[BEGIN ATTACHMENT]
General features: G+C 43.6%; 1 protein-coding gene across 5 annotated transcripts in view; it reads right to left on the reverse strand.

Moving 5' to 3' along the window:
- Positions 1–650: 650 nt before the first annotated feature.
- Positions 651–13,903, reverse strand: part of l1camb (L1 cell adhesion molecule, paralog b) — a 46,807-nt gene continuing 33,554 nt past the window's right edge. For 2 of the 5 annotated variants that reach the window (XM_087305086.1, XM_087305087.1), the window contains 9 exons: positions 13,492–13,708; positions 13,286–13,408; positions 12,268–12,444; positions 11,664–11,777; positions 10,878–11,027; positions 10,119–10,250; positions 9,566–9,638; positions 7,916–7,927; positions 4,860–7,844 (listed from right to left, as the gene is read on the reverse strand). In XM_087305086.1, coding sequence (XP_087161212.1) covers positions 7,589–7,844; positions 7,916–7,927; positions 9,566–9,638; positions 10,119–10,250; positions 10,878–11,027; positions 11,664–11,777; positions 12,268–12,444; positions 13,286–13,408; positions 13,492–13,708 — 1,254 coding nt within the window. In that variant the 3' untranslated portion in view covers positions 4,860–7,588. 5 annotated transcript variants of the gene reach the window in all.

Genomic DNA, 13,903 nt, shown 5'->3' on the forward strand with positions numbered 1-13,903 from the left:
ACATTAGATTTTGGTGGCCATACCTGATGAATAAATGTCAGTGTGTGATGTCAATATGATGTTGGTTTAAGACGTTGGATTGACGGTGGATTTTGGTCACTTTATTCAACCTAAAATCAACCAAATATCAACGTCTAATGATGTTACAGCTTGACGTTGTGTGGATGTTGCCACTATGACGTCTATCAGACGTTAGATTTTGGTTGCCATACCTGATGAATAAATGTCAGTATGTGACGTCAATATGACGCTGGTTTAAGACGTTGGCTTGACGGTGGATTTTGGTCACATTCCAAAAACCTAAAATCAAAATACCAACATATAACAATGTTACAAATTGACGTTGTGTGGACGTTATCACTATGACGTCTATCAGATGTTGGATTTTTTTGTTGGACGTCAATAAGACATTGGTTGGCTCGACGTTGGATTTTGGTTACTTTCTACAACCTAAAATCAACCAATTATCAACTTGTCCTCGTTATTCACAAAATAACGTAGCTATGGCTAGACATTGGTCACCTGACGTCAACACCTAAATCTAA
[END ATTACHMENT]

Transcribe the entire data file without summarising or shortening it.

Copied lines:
General features: G+C 43.6%; 1 protein-coding gene across 5 annotated transcripts in view; it reads right to left on the reverse strand.

Moving 5' to 3' along the window:
- Positions 1–650: 650 nt before the first annotated feature.
- Positions 651–13,903, reverse strand: part of l1camb (L1 cell adhesion molecule, paralog b) — a 46,807-nt gene continuing 33,554 nt past the window's right edge. For 2 of the 5 annotated variants that reach the window (XM_087305086.1, XM_087305087.1), the window contains 9 exons: positions 13,492–13,708; positions 13,286–13,408; positions 12,268–12,444; positions 11,664–11,777; positions 10,878–11,027; positions 10,119–10,250; positions 9,566–9,638; positions 7,916–7,927; positions 4,860–7,844 (listed from right to left, as the gene is read on the reverse strand). In XM_087305086.1, coding sequence (XP_087161212.1) covers positions 7,589–7,844; positions 7,916–7,927; positions 9,566–9,638; positions 10,119–10,250; positions 10,878–11,027; positions 11,664–11,777; positions 12,268–12,444; positions 13,286–13,408; positions 13,492–13,708 — 1,254 coding nt within the window. In that variant the 3' untranslated portion in view covers positions 4,860–7,588. 5 annotated transcript variants of the gene reach the window in all.

Genomic DNA, 13,903 nt, shown 5'->3' on the forward strand with positions numbered 1-13,903 from the left:
ACATTAGATTTTGGTGGCCATACCTGATGAATAAATGTCAGTGTGTGATGTCAATATGATGTTGGTTTAAGACGTTGGATTGACGGTGGATTTTGGTCACTTTATTCAACCTAAAATCAACCAAATATCAACGTCTAATGATGTTACAGCTTGACGTTGTGTGGATGTTGCCACTATGACGTCTATCAGACGTTAGATTTTGGTTGCCATACCTGATGAATAAATGTCAGTATGTGACGTCAATATGACGCTGGTTTAAGACGTTGGCTTGACGGTGGATTTTGGTCACATTCCAAAAACCTAAAATCAAAATACCAACATATAACAATGTTACAAATTGACGTTGTGTGGACGTTATCACTATGACGTCTATCAGATGTTGGATTTTTTTGTTGGACGTCAATAAGACATTGGTTGGCTCGACGTTGGATTTTGGTTACTTTCTACAACCTAAAATCAACCAATTATCAACTTGTCCTCGTTATTCACAAAATAACGTAGCTATGGCTAGACATTGGTCACCTGACGTCAACACCTAAATCTAA